13067_SC_v42_#4_features_1.indd
photo: MARCUS HARTMAN * Brother BJ guides Paralympian Mac Marcoux

Comfortable skiing all disciplines, Marcoux believes his best medal chances are in GS and slalom. “I would definitely want a gold medal,” he said. “I’m not just going [there] to come 2nd or 3rd or 5th. I want to strive for the top.”

Labrie said Marcoux has the ability to win a medal in Sochi, but won’t reach his full potential until the 2018 Paralympics. “We do have expectations for him, but at the same time we realize he’s really young, he’s learning,” said Labrie. “Every race we go, he’s learning how to race. I think he’s just a sponge right now. We have to put him in a good situation.”

Dueck gained international recognition last February when he became the first sit-skier to complete a backflip on snow. His racing has suffered the last couple of seasons as he struggled to perfect the adjustment of his sit-ski. The final pieces of the puzzle fell into place during a September training camp in Switzerland. “Literally everything came together at once,” he said. “In 12 days of skiing we made eight big strides. It was unbelievable. It felt like a miracle, but I think it was a product of years of hard work coming together at the right time.”

Labrie likes Dueck’s podium chances. “If you had talked to me six months ago, I wouldn’t think that Josh had any chance,” he said. “With what I’ve seen in the last month or two, I’m pretty confident Josh will be in the game.”

Para-Alpine skiers contributed 11 medals to the 19 Canadian athletes won at the 2010 Paralympics. Lauren Woolstencroft won five gold, Viviane Forest had a gold, three silver and a bronze, while Dueck earned a silver in slalom. Both Woolstencroft and Forest have retired.

Leading up to Sochi, the Para-Alpine goal was eight medals. That number may be hard to achieve following Forest’s sudden retirement last year, Joines’s decision not to race the speed events, and questions about veteran visually impaired racer Chris Williamson’s recovery from a broken leg.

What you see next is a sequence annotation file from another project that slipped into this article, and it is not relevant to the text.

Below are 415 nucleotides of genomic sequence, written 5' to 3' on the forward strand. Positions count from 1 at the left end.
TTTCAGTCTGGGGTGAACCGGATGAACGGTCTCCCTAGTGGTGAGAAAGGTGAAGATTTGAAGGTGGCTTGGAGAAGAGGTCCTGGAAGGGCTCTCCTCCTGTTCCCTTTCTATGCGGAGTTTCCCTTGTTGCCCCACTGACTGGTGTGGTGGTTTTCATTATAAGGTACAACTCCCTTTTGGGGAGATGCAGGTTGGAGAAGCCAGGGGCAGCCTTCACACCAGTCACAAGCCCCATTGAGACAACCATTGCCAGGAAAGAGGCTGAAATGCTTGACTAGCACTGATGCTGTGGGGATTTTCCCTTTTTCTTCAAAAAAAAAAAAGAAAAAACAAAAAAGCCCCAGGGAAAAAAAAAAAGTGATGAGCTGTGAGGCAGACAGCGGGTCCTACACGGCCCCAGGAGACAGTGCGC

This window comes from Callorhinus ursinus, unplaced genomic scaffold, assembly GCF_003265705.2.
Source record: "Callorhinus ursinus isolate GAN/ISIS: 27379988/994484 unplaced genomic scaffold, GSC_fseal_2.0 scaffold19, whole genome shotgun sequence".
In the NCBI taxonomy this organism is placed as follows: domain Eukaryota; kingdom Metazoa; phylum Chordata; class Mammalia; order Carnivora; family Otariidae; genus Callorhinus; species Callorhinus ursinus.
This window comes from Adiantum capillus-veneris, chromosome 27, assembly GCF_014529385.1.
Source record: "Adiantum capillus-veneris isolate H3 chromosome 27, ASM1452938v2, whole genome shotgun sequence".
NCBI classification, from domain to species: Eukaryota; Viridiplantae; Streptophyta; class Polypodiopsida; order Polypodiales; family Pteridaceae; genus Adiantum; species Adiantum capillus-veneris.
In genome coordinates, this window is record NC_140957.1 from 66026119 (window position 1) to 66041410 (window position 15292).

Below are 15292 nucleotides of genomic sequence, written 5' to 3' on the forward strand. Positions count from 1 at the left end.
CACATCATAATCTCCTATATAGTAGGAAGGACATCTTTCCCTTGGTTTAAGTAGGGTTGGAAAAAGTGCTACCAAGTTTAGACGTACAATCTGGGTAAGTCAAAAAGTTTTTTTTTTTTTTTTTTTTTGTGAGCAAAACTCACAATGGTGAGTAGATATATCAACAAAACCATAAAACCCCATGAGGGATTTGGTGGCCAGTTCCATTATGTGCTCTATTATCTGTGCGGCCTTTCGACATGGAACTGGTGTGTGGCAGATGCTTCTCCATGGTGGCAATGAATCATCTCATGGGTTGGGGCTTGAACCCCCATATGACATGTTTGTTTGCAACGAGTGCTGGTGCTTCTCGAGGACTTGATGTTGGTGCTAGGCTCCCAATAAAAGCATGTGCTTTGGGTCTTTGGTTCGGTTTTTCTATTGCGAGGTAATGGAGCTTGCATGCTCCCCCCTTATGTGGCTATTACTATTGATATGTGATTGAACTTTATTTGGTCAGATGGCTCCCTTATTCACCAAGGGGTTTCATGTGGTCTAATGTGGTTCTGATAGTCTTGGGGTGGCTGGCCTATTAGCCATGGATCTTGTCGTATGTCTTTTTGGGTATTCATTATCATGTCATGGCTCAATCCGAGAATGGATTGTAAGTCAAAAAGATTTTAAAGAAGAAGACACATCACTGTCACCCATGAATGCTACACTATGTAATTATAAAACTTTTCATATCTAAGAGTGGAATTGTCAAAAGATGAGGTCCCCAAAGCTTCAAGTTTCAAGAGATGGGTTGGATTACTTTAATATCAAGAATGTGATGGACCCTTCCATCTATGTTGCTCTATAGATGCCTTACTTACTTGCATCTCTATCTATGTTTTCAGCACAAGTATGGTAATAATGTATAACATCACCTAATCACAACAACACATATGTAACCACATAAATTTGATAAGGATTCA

“At this point we would need all the planets to align to get eight medals,” said Labrie. “It’s still possible, but I think once we know…who is healthy and who is racing what, I think we’ll have a clearer picture of our chances of medals. At the moment we don’t focus too much on that. We are focused on the preparation and doing our best every day to be prepared.”


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Competition // // By


Paralympics Sochi 2014

by Jim Morris in the Winter 2014 issue

They have travelled different roads, but Para-Alpine skiers Kimberly Joines and Mac Marcoux hope to arrive at a similar destination during the 2014 Paralympic Games in Sochi March 7-16.

Joines and Marcoux are the bookends on a Canadian Paralympic ski team that will combine youthful enthusiasm with veteran savvy. Even though they’re separated by 17 years, both are looking to prove something at the Rosa Khutor Alpine Resort. Joines, a 33-year-old sit-skier, is hoping her less-is-more approach helps erase the frustration of missing the 2010 Paralympics in Whistler due to injury. The 16-year-old visually impaired Marcoux refuses to be intimidated by the “big learning curve” he’ll face at his first Paralympics.

The Canadian Paralympic Committee plans to send a team of 13 skiers to the 2014 Paralympics. Coach Jean-Sebastien Labrie says Joines, Marcoux and veteran sit-skier Josh Dueck are all medal threats. And he likes the team dynamics created by mixing youth and experience. “It’s been a positive thing,” said Labrie. “You have younger athletes who are eager to learn and to push, to get better and improve their ranking and get on the podium. It brings a good energy for the preparation of the whole team.”

13067_SC_v42_#4_features_1.indd
photo: MALCOLM CARMICHAEL * Josh Dueck

Dueck, who is preparing for his second Paralympics, likes the team atmosphere. “The chemistry we have right now is probably the best I have seen in my career with the team,” said the 33-year-old Vernon, B.C., resident.

Joines spent five days in a Russian hospital last spring after a horrendous crash while training in Sochi. She eventually was flown back to Canada for surgery on a broken collarbone and treatment for a third-degree separation of her opposite shoulder. Joines mulled retirement, but decided instead to abandon racing downhill and super-G so she could concentrate on slalom and GS.

“I’ve been hospitalized in crashes a lot,” said the Rossland, B.C., resident who has the self-explanatory nickname Crash. “Just that fact alone has made me think more about some of the decisions I make. Just for the sake of my career continuing into the future, I need to be a little more proactive in injury prevention. That would be the impetus in my making that decision to concentrate on the technical events.”

During her career Joines has been a two-time International Paralympic Committee (IPC) World Champion, has won 22 IPC World Cup races and was a bronze medallist in the super-G at the 2006 Paralympics in Turin, Italy. She’s a fearless competitor, and giving up the speed events was like Jacques Villeneuve walking away from Formula One racing.